The least he could do was to ring Cindy, and save her waiting at the airport for someone who was not going to arrive.

67 thoughts on “First Line Fiction (12)

    1. Bus to Dereham. (or taxi)
      Bus to Norwich. (or taxi)
      Train to Liverpool Street Station, London.
      Taxi or tube to Paddington Station, in west London.
      Train to Heathrow.
      That’s if the taxis are running in the snow, and if the trains are too.
      Just my attempt at being amusing though. I would still love to see Arizona one day.
      Best wishes, Pete. x


  1. I was so frustrated reading all the barriers and delays, hoping against hope that it would all work out, and you find yourself enjoying the pleasures and pictorial elements of Arizona, maybe a stop over in Lake County California at the lake house! Well done, C

    Liked by 1 person

  2. Hi Pete, an entertaining story. Cindy is a lovely blogger. This has happened to us when we were in the UK in Dec 2009/ Jan 2010. First we got stuck at EuroDisney because the Eurostar after us [thank goodness] got stuck in the tunnel and the authorities closed it. We had to stay 2 extra days and eventually fly back to the UK. We left at 9a.m. in the morning from Faversham in Kent for a 7.30p.m. flight on our last day. We got delayed and the flight took off just before midnight. Any later and it would have been cancelled because of the staff hours regulation. Michael was 3 and Greg was 6 at the time. It was splendid!

    Liked by 2 people

    1. Based on Cindy actually inviting me to visit, Jennie. It would be too hot for me during the summer in Ariizona, but bad winter weather in England might well affect my journey at this end. A dilemma! 🙂
      Best wishes, Pete.

      Liked by 1 person

  3. I am sure Cindy understands the problem, Pete. She was coming to Minneapolis to do research on her third novel and she said she would look me up; but alas COVID came on the scene. I can’t wait for that new novel. The first two were excellent.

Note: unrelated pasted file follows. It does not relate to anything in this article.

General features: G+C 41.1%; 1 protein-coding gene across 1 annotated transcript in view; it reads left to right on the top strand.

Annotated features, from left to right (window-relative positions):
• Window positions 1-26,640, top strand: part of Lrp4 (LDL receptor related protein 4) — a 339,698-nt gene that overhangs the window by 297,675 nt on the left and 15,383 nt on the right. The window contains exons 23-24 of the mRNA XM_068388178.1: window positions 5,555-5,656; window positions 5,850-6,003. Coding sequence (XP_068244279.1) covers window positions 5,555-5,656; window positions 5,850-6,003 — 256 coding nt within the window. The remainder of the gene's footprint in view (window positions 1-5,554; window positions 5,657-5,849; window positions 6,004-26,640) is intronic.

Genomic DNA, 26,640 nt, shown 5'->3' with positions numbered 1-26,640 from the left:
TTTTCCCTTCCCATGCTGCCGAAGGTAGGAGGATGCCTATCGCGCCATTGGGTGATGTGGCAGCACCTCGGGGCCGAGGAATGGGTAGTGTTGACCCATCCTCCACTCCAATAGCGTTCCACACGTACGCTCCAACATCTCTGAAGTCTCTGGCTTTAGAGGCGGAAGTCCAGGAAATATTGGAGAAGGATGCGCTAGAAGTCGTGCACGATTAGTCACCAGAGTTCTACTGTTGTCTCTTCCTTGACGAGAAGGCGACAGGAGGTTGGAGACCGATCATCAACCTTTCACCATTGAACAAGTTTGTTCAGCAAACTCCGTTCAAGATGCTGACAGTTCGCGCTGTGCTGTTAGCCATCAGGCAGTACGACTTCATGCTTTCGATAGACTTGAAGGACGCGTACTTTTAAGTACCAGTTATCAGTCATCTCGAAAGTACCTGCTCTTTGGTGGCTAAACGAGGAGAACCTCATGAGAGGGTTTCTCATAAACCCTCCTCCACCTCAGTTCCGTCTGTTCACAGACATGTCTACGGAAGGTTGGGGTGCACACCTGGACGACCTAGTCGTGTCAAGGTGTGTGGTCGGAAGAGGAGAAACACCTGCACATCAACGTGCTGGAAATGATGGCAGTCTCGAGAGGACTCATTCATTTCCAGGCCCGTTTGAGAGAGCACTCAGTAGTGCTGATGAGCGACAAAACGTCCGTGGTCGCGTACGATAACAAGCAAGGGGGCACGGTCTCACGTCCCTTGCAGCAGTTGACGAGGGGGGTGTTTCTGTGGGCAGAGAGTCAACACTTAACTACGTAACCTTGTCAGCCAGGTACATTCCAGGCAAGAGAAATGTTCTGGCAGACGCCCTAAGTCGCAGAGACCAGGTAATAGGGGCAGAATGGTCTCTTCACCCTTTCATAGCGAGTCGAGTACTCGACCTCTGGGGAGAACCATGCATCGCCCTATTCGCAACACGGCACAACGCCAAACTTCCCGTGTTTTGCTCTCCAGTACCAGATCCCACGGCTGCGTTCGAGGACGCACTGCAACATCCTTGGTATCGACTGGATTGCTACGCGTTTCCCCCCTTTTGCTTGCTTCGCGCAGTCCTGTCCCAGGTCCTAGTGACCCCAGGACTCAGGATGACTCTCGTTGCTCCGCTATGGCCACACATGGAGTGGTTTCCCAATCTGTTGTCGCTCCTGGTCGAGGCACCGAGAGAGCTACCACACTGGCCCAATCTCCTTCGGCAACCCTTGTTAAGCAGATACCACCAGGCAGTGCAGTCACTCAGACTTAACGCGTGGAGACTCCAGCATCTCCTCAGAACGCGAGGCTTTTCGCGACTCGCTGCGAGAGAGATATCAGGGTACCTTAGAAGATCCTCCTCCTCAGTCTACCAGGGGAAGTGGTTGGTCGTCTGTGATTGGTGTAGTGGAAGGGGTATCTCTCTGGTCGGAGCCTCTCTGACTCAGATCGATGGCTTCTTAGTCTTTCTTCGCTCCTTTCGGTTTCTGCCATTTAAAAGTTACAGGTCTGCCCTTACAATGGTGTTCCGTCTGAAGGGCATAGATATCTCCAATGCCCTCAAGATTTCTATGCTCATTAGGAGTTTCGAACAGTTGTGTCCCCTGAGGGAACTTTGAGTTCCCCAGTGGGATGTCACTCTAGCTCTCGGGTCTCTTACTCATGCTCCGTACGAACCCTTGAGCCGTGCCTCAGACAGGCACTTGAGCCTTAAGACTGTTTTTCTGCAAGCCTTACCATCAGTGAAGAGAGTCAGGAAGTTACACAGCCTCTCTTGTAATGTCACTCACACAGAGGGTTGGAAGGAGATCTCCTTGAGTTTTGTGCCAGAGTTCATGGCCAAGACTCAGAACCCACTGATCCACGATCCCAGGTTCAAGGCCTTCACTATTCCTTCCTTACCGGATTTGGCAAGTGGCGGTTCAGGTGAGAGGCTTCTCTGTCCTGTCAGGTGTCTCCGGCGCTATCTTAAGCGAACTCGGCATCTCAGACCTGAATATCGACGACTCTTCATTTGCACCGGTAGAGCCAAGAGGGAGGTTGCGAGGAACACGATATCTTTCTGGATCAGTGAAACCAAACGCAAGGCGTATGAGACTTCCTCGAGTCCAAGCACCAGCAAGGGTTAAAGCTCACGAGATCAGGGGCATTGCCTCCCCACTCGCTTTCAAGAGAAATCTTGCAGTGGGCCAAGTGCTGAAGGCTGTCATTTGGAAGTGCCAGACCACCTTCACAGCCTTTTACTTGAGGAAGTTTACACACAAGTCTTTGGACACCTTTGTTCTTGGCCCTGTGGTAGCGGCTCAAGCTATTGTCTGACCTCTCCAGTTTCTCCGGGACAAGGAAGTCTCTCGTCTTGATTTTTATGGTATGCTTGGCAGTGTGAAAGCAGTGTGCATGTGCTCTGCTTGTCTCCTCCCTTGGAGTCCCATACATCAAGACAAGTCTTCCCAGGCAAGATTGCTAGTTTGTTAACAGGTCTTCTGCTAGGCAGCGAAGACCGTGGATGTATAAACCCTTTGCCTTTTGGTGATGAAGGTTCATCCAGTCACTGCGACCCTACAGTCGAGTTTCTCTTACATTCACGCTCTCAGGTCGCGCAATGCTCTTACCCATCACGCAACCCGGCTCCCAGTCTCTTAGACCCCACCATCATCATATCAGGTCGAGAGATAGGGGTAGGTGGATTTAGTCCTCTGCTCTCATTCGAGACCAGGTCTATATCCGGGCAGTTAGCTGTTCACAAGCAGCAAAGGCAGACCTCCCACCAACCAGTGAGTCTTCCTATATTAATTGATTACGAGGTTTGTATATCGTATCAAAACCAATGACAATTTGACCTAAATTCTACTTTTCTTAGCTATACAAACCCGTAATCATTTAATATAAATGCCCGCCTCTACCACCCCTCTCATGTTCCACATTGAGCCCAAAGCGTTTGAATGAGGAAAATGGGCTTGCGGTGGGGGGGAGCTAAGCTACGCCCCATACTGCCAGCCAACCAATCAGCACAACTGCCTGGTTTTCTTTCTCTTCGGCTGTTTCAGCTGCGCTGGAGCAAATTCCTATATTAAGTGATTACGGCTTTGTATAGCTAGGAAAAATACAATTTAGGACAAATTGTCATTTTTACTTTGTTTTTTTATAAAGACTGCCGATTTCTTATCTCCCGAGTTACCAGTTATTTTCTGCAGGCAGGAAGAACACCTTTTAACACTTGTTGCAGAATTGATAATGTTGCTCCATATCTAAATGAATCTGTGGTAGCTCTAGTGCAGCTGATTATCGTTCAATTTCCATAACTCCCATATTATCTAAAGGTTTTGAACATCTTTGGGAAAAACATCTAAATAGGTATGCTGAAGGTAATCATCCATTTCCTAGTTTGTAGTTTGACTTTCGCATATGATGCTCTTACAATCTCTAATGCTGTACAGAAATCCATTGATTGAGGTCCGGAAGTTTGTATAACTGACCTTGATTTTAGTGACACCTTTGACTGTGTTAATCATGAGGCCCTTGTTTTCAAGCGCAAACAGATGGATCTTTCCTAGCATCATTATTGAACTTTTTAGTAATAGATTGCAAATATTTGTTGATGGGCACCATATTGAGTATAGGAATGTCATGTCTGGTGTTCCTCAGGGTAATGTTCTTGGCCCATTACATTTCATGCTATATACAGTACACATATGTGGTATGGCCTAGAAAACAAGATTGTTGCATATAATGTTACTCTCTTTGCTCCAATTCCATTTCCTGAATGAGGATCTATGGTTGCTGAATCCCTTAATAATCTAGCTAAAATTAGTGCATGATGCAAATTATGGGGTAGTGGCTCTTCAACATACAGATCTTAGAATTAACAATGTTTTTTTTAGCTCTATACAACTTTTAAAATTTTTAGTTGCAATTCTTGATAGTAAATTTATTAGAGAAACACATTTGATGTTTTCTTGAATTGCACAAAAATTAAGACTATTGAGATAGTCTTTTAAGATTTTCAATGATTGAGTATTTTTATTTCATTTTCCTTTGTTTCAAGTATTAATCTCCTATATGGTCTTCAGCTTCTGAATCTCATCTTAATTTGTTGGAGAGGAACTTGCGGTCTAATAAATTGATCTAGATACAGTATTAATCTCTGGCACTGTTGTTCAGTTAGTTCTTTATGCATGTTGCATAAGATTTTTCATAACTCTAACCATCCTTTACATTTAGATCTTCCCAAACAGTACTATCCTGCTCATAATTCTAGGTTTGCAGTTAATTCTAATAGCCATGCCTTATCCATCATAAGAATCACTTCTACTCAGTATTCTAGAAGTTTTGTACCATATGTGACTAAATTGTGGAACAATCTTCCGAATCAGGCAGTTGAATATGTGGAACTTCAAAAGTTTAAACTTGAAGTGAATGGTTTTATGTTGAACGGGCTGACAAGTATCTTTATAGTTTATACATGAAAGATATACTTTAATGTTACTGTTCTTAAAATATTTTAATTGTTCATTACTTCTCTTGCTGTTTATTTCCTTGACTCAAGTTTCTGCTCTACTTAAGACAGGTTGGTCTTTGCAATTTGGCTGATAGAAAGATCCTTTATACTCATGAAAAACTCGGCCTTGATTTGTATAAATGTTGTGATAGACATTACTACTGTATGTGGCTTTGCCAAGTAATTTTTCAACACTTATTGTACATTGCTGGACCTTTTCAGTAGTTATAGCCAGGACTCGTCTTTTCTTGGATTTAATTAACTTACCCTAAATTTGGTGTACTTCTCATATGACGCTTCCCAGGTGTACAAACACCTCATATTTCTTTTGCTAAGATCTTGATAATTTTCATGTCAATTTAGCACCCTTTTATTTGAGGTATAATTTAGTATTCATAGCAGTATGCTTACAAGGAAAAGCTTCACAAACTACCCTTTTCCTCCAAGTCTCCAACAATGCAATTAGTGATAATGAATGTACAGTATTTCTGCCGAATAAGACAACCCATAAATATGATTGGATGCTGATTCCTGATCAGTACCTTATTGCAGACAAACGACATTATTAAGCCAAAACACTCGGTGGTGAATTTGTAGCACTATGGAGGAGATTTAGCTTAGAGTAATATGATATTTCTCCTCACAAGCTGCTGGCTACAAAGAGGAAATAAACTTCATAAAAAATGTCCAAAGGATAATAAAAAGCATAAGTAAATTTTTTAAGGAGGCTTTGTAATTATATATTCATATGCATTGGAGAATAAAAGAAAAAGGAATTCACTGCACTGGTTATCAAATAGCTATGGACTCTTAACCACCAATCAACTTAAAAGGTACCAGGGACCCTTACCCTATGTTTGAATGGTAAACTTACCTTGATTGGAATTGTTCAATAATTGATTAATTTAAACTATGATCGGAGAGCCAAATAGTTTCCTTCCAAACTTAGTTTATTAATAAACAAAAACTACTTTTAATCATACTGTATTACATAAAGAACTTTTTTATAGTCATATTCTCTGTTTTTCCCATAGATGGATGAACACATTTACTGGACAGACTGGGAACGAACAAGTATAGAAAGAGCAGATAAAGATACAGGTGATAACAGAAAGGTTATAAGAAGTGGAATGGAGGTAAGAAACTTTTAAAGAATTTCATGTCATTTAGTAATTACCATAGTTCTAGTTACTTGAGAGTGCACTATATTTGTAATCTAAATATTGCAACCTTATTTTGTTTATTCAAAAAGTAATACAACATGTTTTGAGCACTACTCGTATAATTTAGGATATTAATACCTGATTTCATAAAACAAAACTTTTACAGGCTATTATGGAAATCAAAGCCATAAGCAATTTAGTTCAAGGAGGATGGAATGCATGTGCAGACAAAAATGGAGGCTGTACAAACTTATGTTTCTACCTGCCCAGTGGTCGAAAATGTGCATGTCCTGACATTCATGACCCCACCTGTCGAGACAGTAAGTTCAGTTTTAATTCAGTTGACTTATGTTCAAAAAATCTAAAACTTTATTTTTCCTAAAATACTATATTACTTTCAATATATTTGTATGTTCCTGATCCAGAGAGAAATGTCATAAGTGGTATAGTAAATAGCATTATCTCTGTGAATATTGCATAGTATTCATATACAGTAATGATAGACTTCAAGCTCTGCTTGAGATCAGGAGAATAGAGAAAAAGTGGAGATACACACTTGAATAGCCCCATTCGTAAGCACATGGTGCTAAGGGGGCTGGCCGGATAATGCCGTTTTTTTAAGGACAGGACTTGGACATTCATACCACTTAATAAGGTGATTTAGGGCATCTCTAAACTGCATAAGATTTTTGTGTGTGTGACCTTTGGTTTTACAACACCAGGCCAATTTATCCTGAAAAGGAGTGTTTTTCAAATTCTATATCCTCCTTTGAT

Liked by 2 people

    1. I’ve got one chapter left~! Life has taken an unexpected turn. For the last month, I’ve been unable to even think about the third novel. Blogging seems like another life ago. We are moving from AZ back to Virginia! Sell. Buy. Job. Cross country move…xxoo

      Liked by 1 person

  4. Phoenix is in the Sonoran Desert, which is the type of desert you mostly see in western films. That’s where you’ll find the iconic saguaro cactus. Las Vegas is in the Mojave Desert, which is known for Joshua trees. Both are in the Desert Southwest. Phoenix is usually a couple of degrees hotter than Las Vegas, so a summer visit is not a good idea.

    Liked by 1 person

  5. Now, if he’d kept going, and I’d been on duty at Heathrow, I would have rebooked his flight, given him a hotel and meal voucher and he would only have been a day late. Of course that’s the ideal world. Probably his flight was cancelled because of the weather and the next days flight would have been hopelessly oversold. Life can be a bitch!

    Liked by 1 person

  6. Oh, bummer! I was hoping you’d touchdown in Arizona…but it is fitting, in a sad and realistic way. Making that trip to the airport is always stressful, for me, wherever my destination–and I live close to the airport! I like that song, By The Time I Get To Phoenix. I’m sure you don’t–since you don’t like Country music–even though Glen Campbell isn’t really Country. He was a really, REALLY excellent musician.

    Liked by 1 person

    1. I actually do like that song, also ‘Crazy’ by Patsy Cline, and ‘Wichita Lineman’. I like some individual country songs, just not the musical genre as a whole.
      Taking a trip across England in January with a deadline of a plane to catch is never a good idea, Pam. 🙂
      Best wishes, Pete.

      Liked by 1 person

  7. I’m stressed just reading that. Reminds me of the time older son was driving down from Lincoln and picking up his brother and cousin in west London then coming round to south London for my aunt’s funeral. Trouble on the M1. He phoned to say he was picking them up just as we had to leave the house for the funeral. We had few enough relatives as it was! All I could say was see you back at the house.

    Liked by 1 person

  8. So funny! This almost happened to me one year. I was fortunate to leave for San Francisco two days before a heavy snowstorm shut down Heathrow. I think any visits to Cindy need to wait until the spring!

    Liked by 2 people

  9. Reblogged this on My Corner and commented:
    Fellow blogger Beetley Pete has been participating in a daily fiction challenge where he’s given a first line and must complete the story from there. Today’s contribution reminds me of a time when I flew from Wyoming to Florida to visit my brother and couldn’t make it to Billings, Montana, to catch my flight. Enjoy!

    Liked by 2 people